Microsoft on Wednesday was hit with a proposed class action lawsuit in US court claiming its policy of ranking employees to determine pay and promotions led to discrimination against women.
The lawsuit was filed in federal court in Seattle, Washington by former technician Katherine Moussouris, who claims she was passed over for promotions given to less-qualified men and was told supervisors did not like her “manner or style”.
According to the lawsuit, Microsoft gives employees numerical rankings based on performance evaluations and routinely gave female workers lower ratings based on subjective criteria.
“Microsoft systematically undervalues the efforts and achievements of its female technical employees,” said Adam Klein of well-known employment law firm Outten & Golden in New York, one of the firms representing Moussouris.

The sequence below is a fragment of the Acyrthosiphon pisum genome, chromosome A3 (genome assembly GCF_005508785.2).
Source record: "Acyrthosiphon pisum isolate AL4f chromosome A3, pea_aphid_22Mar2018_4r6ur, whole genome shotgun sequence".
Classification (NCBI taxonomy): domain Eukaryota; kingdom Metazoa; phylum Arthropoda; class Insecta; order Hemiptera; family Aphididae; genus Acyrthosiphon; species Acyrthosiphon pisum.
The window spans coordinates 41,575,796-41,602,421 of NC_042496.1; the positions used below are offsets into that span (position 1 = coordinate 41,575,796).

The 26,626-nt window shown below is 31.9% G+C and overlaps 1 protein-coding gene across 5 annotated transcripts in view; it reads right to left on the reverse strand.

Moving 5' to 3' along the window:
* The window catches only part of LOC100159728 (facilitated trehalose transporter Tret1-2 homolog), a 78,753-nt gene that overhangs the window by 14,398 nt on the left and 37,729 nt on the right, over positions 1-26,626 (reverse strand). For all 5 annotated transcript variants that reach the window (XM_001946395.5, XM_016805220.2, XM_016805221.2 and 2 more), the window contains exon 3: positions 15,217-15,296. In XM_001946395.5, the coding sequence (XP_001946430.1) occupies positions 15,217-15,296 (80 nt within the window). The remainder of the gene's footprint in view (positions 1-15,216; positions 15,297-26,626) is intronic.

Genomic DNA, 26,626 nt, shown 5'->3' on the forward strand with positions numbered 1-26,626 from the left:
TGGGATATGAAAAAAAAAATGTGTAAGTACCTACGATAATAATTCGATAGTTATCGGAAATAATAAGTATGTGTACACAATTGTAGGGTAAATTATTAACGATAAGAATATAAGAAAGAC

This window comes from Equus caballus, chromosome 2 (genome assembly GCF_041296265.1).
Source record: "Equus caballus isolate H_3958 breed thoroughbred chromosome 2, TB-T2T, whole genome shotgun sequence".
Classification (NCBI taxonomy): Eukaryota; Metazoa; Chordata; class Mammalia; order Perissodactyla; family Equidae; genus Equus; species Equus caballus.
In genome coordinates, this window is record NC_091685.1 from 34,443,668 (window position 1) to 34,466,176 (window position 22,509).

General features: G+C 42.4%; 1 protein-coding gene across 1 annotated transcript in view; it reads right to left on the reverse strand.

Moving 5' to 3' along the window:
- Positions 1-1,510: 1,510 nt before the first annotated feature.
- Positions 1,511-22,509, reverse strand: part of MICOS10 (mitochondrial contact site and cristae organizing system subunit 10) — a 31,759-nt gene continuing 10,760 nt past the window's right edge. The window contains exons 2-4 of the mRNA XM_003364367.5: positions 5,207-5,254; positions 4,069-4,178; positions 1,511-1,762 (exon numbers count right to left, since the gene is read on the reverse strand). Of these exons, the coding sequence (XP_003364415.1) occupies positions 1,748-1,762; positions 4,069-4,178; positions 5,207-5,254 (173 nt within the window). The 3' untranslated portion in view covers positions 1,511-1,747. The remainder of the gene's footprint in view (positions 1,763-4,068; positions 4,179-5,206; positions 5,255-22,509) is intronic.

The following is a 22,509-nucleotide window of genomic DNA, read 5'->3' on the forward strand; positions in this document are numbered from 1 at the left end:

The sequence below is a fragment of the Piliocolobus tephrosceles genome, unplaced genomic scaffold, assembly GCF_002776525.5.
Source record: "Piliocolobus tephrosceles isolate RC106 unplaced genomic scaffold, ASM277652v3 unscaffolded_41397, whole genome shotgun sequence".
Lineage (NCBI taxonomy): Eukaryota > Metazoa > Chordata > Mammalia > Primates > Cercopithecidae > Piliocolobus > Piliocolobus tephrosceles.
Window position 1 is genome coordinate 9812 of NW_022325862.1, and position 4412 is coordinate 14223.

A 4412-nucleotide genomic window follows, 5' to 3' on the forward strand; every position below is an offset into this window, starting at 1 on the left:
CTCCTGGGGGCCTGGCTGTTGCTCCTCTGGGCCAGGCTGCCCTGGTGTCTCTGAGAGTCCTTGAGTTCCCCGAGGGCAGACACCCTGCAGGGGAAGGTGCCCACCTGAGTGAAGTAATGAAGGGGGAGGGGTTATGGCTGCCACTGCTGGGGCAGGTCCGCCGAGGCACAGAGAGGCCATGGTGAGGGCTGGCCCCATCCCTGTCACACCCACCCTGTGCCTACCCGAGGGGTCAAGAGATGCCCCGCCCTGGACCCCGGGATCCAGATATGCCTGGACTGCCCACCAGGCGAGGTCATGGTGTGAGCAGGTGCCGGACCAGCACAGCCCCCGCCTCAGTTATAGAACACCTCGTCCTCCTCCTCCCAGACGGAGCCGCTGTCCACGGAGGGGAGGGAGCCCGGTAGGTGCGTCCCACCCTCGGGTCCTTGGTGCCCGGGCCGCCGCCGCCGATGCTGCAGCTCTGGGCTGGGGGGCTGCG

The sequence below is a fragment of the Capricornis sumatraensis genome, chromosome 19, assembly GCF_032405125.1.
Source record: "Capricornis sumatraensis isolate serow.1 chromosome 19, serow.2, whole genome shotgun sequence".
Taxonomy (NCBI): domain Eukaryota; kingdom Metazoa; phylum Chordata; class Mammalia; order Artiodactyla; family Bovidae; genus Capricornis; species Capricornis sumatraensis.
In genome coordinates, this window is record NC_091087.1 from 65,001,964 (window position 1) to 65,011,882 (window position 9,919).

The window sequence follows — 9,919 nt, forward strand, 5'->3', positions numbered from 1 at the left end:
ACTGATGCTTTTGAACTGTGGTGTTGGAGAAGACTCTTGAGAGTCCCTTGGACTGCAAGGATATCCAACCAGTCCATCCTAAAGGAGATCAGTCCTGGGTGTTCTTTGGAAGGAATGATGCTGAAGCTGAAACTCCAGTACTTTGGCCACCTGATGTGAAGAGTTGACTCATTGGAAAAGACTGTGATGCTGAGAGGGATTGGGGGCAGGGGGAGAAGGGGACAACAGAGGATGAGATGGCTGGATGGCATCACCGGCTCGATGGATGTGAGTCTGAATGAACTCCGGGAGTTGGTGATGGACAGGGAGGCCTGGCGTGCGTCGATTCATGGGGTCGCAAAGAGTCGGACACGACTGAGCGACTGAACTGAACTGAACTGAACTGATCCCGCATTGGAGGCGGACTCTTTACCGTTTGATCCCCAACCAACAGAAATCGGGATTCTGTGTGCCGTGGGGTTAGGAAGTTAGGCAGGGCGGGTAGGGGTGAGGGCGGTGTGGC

The company did not immediately respond to a request for comment.
Microsoft CEO Satya Nadella last year was criticised for suggesting at an industry conference that women in technology jobs should not ask for pay raises and should have faith that their companies will compensate them fairly. He later apologised, but also maintained that the company paid men and women equally.
Wednesday’s lawsuit appeared to be the first of its kind filed against Microsoft.
Moussouris, who is seeking to represent a class of any female US technical workers employed by Microsoft since 2009, resigned in 2014 after seven years with the company, the lawsuit said.